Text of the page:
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Crucifixion was an ancient mode of capital punishment that was used by various cultures and religions across the world. In The Metropolitan Museum, there are a number of artworks depicting crucifixion, many of which date back to the medieval period. These artworks provide insight into how different cultures and religions have represented crucifixion over time.

Processional cross

European Sculpture and Decorative Arts / The Met

    This object is a repository for a relic believed to be a fragment of the True Cross.
    It is thought to have been made for a convent of the Poor Clares, probably in Florence.
    It is an extraordinary example of Florentine Renaissance metalwork, incorporating within its silver-gilt frame a series of twenty silver plaques with nielloed scenes depicting the Passion of Christ and various saints.


The Cloisters / The Met

    The Crucifix is meant to be seen from both front and back.
    The Crucifix is from Romanesque Spain.
    The Crucifix is attributed to the later convent of Santa Clara at Astudillo, near Palencia, but the source is not reliable.

The Crucifixion with the Virgin and Saint John

Dutch, The Hague? 1588–1629 Utrecht / The Met

    Painted roughly a century after the other works in this gallery, Ter Brugghen's scene of Christ's crucifixion draws on the dramatic, emotional appeal of earlier religious art to inspire the private prayers of a Catholic viewer.
    The Virgin Mary and John the Evangelist, who flank the cross, provide surrogates for the viewer's agonized beholding of the crucifixion.

Panagiarion with the Virgin and Child and the Three Angels at Mamre (interior) and the Crucifixion and Three Church Fathers (exterior)

Medieval Art / The Met

    The word "Panagiaria" derives from the Greek word "Panagia" which means "All-Holy One."
    Panagiaria are pendants made of two disks.


European Sculpture and Decorative Arts / The Met

    The reliquary takes the architectural form of a two-story altar, with a shell niche in the upper story framing enameled figures of the Crucifixion.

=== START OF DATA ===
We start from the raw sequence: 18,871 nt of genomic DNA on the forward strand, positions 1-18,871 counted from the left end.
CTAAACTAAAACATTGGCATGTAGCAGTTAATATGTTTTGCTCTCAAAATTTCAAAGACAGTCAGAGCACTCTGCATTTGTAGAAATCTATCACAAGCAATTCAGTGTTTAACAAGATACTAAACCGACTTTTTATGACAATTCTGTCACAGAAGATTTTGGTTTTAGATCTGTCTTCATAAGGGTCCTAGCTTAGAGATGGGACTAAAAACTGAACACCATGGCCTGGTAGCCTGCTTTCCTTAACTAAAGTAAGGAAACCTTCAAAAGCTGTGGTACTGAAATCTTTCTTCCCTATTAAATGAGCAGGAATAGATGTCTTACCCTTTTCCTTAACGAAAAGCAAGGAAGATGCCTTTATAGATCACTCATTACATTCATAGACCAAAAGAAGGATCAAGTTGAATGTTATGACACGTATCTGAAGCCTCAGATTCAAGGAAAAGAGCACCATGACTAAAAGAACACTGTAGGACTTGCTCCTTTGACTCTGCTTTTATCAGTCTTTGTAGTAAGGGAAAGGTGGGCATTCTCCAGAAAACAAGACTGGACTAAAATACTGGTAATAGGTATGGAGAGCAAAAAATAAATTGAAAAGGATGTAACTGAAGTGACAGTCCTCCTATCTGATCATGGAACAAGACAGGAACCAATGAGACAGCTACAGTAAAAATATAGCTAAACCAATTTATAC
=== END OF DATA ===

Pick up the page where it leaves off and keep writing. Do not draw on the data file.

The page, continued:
The lower story contains a rock-crystal cylinder displaying a cross that was believed to incorporate a fragment of the true cross, and the capsule below contains a supposed relic of the sponge held to Christ's mouth when he was on the cross.
    The upper mount of the cylinder is engraved "LIGNUM. CRUCIS. SPONGIA. SAL[UTA]IS" (The wood of the cross; the alleviating sponge).

The Crucifixion

German, Westphalian, active ca. 1400–35 / The Met

    This Crucifixion shares a trait with other works of the so-called courtly (or International) style that prevailed in Europe in the years around 1400.
    The artist was one of the foremost painters in northwest Germany.
    The main panel is still in the Neustädter Marienkirche in Bielefeld, Westphalia.

Saint John the Baptist; Saint Francis Receiving the Stigmata

Netherlandish, Oudewater ca. 1455–1523 Bruges / The Met

    The painting is a rare pairing of John the Baptist and Saint Francis.
    The painting could have been commissioned by an Italian merchant in Bruges.
    The painting could have been originally the wings of a triptych, and could have flanked a Crucifixion or a Lamentation.

The Crucifixion

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